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Council approves move to trim police force

POSTED February 9, 2010 11:38 p.m.

The Turlock City Council unanimously approved reducing the total number of funded police officers from 85 to 81 on Tuesday evening in an effort to cut costs in the face of a looming budget deficit.

“It’s very clear to me as a department head that every department in the city is going to be faced with budget reductions,” Police Chief Gary Hampton said. “… There’s no way in the police department to reduce costs without reducing staffing.”

Between 90 and 91 percent of the Turlock Police Department’s budget is made up of personnel costs. Hampton said the move would save the city more than $500,000 per year and would result in just one immediate pink slip due to vacant positions.

The City of Turlock has 78 police officer positions currently staffed, but just 77 positions will now be funded from the city’s general fund. The remaining four will be funded through an existing Department of Justice Office of Community Oriented Policing Services grant, but that grant currently only allows for hiring new officers. As such, one current officer would be laid off.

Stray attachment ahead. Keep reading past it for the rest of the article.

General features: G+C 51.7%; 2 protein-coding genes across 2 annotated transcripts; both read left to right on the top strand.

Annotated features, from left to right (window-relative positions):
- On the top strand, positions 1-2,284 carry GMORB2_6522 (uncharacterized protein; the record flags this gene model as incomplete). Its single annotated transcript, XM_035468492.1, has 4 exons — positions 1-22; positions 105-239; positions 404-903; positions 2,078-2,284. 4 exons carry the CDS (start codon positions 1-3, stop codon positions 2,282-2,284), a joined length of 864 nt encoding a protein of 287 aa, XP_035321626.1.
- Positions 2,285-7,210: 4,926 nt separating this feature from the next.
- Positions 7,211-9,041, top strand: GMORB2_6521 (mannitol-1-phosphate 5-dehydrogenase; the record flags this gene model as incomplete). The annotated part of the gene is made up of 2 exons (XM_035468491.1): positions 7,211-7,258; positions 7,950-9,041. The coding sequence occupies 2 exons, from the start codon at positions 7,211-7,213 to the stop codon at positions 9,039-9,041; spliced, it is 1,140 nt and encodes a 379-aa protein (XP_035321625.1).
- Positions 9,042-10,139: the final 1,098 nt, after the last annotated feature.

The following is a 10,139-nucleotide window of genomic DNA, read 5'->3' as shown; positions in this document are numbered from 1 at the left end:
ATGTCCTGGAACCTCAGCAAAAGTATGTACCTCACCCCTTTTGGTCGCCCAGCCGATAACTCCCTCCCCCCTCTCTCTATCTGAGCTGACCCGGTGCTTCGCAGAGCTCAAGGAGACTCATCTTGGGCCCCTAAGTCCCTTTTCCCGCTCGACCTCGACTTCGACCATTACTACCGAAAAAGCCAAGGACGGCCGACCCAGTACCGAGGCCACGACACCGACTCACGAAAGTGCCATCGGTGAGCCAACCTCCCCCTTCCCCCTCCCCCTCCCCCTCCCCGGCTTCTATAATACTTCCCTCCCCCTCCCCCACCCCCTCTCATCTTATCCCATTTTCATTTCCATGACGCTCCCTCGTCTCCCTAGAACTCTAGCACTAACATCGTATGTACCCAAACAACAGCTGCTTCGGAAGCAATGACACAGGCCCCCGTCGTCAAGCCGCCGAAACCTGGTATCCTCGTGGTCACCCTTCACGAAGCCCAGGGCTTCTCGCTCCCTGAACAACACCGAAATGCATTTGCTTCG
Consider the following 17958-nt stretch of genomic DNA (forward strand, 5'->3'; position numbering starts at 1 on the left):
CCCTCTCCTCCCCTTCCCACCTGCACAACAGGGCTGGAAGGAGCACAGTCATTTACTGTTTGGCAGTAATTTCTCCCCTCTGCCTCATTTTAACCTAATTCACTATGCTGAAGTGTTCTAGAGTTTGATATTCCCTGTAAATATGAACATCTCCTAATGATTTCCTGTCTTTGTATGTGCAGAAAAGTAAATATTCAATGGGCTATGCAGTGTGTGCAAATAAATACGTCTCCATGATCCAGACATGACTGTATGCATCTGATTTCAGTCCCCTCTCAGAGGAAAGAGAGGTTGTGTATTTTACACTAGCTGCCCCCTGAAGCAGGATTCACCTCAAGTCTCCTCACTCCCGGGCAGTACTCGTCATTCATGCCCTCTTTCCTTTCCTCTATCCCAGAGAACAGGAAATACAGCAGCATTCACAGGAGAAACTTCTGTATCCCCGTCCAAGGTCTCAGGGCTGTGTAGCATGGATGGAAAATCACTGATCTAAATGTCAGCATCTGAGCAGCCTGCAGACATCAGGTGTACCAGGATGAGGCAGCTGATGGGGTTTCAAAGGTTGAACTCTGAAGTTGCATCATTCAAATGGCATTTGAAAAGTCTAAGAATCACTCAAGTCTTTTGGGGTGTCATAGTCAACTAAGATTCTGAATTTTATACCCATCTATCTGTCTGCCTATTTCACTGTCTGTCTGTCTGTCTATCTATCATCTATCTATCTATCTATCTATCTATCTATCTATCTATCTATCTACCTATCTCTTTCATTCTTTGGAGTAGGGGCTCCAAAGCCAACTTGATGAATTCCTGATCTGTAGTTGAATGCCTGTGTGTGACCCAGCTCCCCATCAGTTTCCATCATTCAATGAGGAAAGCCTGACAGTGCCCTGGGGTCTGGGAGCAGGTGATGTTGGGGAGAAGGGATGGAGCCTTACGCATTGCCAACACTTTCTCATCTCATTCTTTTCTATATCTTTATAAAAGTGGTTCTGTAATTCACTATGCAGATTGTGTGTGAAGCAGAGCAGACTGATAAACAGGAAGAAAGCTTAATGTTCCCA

In a second motion on Tuesday, the city council elected to modify their grant request in hopes of using the COPS funding to rehire the one police officer, but Hampton stated there was no guarantee the DOJ would approve the change. Hampton said he would lobby for the revision during a pending trip to Washington, D.C., and that if the DOJ approved the modification within 30 days the officer could, potentially, not miss a day of work.

“Candidly, if you will, I see this as my responsibility to make lemonade out of lemons and really control the destiny of what’s coming in July,” Hampton said.

Det. Brandon Bertram, representing the Turlock Associated Police Officers, said the police union had voted unanimously to support the proposal.

“We feel it’s absolutely the most responsible decision to make to sustain the services our department can provide to the community and the City of Turlock,” Bertram said.

According to Hampton, the cut will not negatively impact essential, first-line services. Gang suppression, drug suppression, crime prevention and crime intervention will also continue, but some unidentified nonessential services could see cuts.

“We are not going to go backwards,” Hampton said. “We are not going to cut services. We will, however, slow our progress.”

All members of the Council supported the reduction “begrudgingly” as a cost-saving measure. Councilmember Howze implored other departments to find similar cost reduction strategies, saving as much as 10 percent from each budget, in the face of what could be a $4 million deficit – and the toughest budget cycle in the city’s history.

“Everybody’s going to have to look at themselves,” Howze said, “because if you don’t find consensus yourselves I think during the next budget cycle the Council will do it for you.

To contact Alex Cantatore, e-mail or call 634-9141 ext. 2005.

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